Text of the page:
What was it? Under the banner, 'Stress the Positives', members of the International Stress Management Association gave free time for the benefit of employees. About 60 venues across the UK hosted workshops for people to receive stress counselling, advice or relaxation lessons
Why was it run? To highlight the 13.7 million days lost to work-related stress and encourage those who would not normally visit a doctor to have a mental health check-up
Which employers supported it? Boots, University of the West of England, Deloitte
- For more info visit www.isma.org.uk/national-stress-awareness-day/
Will it happen in 2010? Yes, on 7 November
DIARY DATE: Hug Your Boss Day
When was it in 2009? 21 August
What was it? A campaign encouraging employees to hug their boss, take pictures and send them into a dedicated website (see example right and below)
Why was it run? Organised as a bit of fun. But also to recognise that good working relationships create higher moral and better productivity. The photos on the website highlight relationships that work well
Which employers supported it? Kiss100 radio station, Subway, Solar Turbines
- For more info visit www.nationalhugyourbossday.co.uk
Will it happen in 2010? Yes, it's on 20 August
DIARY DATE: Work from Home Day
When was it in 2009? 15 May
What was it? An initiative encouraging employees to try working from home on this day
Why was it run? As part of Work Wise Week to address smarter working practices such as flexible working
Which employers supported it? First Direct Bank, BT
- For more info visit www.workwiseuk.org
Will it happen in 2010? Yes, in May, but the exact date is still to be confirmed
DIARY DATE: National Customer Service Week
When was it in 2009? 5-11 October
What was it? Organisations hosted events of any kind, any scale and with any theme, to be a part of NCSW.
Why was it run? To celebrate and reward the achievements of customer service staff and raise awareness of the role in which customer service plays in organisations
Which employers supported it? Camden Council, Arriva Scotland West, Chess Telecom
- For more info visit nationalcustomerserviceweek.co.uk
Will it happen in 2010? Yes, between 4 and 10 October - and it's their 10th anniversary next year
DIARY DATE: Take our Sons and Daughters to Work Day
When was it in 2009? 23 April
What was it? Encouraging employees to bring in children, nieces, nephews, neighbours and godchildren between the age of eight and 18 to shadow them for a day at work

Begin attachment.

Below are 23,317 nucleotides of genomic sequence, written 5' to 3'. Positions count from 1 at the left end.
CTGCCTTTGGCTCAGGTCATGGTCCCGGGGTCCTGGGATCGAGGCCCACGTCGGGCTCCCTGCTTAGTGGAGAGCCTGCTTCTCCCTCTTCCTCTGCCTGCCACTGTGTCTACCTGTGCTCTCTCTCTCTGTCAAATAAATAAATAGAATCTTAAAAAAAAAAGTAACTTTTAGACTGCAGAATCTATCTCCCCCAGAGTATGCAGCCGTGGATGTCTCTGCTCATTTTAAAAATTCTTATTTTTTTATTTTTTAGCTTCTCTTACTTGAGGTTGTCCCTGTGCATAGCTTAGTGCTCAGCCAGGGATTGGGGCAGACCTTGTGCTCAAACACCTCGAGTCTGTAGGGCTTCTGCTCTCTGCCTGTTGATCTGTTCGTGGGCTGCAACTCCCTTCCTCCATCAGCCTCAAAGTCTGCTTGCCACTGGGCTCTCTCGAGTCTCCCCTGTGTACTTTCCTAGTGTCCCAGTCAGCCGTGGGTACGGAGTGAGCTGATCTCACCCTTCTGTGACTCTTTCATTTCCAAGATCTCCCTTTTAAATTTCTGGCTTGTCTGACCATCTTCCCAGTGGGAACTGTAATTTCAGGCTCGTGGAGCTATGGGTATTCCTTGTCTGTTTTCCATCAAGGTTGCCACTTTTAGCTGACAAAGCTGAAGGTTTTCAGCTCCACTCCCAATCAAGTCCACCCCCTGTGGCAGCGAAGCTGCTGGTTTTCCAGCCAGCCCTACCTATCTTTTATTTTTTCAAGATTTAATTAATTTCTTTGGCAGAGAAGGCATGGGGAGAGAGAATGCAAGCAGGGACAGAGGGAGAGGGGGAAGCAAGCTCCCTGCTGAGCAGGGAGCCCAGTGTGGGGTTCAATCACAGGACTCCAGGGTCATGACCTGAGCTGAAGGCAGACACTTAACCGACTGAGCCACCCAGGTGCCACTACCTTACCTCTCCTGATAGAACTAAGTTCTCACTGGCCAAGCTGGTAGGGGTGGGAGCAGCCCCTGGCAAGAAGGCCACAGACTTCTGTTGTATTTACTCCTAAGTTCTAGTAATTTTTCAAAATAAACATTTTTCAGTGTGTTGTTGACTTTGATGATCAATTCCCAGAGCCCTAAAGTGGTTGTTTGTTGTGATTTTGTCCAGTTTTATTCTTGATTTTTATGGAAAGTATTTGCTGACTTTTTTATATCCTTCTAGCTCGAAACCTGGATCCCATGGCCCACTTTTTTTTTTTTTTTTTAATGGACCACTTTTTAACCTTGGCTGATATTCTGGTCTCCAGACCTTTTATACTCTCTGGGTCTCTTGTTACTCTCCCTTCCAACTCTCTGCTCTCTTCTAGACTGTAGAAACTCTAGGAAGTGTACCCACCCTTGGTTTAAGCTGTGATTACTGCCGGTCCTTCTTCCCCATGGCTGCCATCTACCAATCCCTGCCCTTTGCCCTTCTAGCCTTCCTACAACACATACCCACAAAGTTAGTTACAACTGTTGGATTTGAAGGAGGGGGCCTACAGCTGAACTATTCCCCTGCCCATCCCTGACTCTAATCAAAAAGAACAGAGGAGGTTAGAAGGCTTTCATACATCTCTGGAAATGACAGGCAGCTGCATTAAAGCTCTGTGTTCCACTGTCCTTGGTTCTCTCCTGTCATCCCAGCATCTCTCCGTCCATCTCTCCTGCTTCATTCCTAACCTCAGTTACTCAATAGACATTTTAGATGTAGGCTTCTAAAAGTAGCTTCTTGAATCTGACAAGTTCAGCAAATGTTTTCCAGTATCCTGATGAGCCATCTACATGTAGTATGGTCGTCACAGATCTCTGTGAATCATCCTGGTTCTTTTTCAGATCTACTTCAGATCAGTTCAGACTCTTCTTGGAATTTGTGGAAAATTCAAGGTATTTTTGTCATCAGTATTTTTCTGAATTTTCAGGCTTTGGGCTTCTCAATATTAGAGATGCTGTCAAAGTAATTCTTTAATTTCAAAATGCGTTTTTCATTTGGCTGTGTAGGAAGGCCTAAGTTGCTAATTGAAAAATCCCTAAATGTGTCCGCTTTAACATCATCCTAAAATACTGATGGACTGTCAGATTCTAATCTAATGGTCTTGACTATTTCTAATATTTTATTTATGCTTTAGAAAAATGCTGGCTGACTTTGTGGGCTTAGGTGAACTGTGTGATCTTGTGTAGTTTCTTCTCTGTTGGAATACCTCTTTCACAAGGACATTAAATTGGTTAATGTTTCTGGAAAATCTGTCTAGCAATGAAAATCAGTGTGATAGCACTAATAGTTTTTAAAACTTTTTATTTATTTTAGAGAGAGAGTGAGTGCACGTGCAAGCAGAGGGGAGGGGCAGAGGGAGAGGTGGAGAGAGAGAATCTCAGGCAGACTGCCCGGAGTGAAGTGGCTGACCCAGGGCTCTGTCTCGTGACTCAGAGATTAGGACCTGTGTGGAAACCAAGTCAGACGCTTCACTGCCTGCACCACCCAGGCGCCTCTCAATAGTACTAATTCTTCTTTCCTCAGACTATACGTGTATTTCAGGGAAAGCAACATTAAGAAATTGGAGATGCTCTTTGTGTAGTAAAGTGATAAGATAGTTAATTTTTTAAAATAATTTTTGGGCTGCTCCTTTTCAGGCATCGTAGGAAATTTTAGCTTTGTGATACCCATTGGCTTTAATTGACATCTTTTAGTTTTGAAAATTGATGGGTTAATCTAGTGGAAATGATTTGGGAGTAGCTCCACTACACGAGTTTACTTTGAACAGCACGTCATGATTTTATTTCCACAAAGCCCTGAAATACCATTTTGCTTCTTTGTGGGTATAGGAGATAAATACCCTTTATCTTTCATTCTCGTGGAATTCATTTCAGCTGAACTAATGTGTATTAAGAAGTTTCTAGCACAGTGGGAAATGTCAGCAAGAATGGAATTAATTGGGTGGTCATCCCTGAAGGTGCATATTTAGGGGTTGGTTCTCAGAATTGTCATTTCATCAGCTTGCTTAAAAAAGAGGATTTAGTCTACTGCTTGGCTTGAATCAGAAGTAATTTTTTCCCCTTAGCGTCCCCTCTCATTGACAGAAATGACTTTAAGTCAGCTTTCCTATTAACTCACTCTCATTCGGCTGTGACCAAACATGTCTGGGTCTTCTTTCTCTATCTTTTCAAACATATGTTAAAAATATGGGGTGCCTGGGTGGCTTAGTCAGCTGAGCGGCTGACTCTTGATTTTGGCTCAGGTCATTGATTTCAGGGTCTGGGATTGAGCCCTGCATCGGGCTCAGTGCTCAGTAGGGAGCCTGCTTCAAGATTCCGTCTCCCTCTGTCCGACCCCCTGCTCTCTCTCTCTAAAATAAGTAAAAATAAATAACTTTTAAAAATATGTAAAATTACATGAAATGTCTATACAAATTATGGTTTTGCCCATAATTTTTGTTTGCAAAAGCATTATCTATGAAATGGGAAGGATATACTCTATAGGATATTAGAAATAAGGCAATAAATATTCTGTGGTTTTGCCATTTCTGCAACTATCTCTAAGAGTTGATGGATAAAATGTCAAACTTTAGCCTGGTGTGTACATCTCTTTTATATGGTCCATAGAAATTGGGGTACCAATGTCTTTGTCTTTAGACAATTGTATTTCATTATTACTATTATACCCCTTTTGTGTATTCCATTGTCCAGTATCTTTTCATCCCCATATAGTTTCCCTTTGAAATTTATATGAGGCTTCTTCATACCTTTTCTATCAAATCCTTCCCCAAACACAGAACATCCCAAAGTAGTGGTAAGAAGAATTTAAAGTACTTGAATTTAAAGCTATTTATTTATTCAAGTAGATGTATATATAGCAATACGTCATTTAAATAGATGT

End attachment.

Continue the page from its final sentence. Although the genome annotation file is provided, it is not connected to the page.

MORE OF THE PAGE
Why was it run? As an opportunity for children to spend a day in their parent's or mentor's workplace and learn the value of education towards finding the right job.
Which employers supported it? North East Lincolnshire Council, Aggregate Industries, Cambridge Technology Partners
- For more info visit www.daughtersandsonstowork.org/wmspage.cfm?parm1=485
Will it happen in 2010? Yes, on 22 April
Asda - Tickled Pink (Breast Cancer Awareness Month)
Some awareness months develop a life of their own. 'Tickled Pink' was born in 1996 after an Asda shop-floor worker decided Breast Cancer Awareness Month needed more support. Comedians began to be booked (most recently Keith Lemon, pictured), hence the name, and off to the stores they went to raise awareness for this well-known cause.
Thirteen years later and the initiative is still going, with almost all 368 stores across the UK celebrating the month. Shop-floor workers, office staff and managers join together to come up with fundraising ideas to increase awareness surrounding breast cancer. Asda spokesperson Leah Watson says: "There's no pressure for employees to get involved but they are so passionate about it and that's why it's been running for so long." Staff can back the campaign with or without the help of an events manager. "They decide what they want to do and drive the campaign," says Watson.
On the supermarket's website, Asda workers can post suggestions, comments or upload videos of their efforts to raise awareness. "The 'Green Room' is a community area that staff find useful and lets them share their success with others," says Watson. With more than 170,000 employees, and the majority of them women, Asda pushes breast cancer as an issue throughout the year. Watson adds: "I know some of our employees have suffered from the illness so it is something the team can really get behind."
- Do they promote themselves well enough?
Jenny Edwards, coordinator, National Stress Awareness Day, says: "We keep our day the same every year - the first Wednesday of November - to build recognition. It runs close to other, similar campaigns, but we find this actually works in our favour, as we all help each other and they keep the awareness going."
Carol Scott, head of member representations, National Temp Week, says: "We mainly target Recruitment and Employment Federation members direct rather than spread the message more widely. We encourage them to get their companies to hold 'Tea for Temps' - a coffee morning-type event that rewards their efforts."
Jan Turner, spokeswoman for the Sleep Council (which runs Bed Month) says: "We haven't actually contacted HR departments directly. We use public relations agencies to promote the month and hope that gets pick-up."
Caroline Hutchinson, marketing manager, Hug Your Boss Day, says: "We tend to use word of mouth and rely on our public relations teams. Next year, though, we plan to use some celebrities to create more of an event."
01-31 Health Month
25-29 Cancer Week
1 National Sickie Day
1-5 National Salt awareness Week
1-28 National Heart Month
22-28 Student Volunteering Week
1-31 National Bed Month
8 International Women's Day
10 No Smoking Day
1-31 Mental Health Action Week
7 World Health Day
19-25 Depression Awareness Week
15-21 Adult Learners' Week
17-23 Xtraordinary People Week
20 National Learning at Work Day
31 No Tobacco Day
5 World Environment Day
12-20 National Bike Week
14-20 Carers Week
14-20 National Men's Health Week
11 Disability Awareness Day
12 International Left Handers' Day
20 National Hug Your Boss Day
13-19 National Blood Pressure Testing Awareness Week
22 World Car Free Day
1-30 National Breast Cancer Awareness Month
10 World Mental Health Day
7 National Stress Awareness Day
3 Carers Rights Day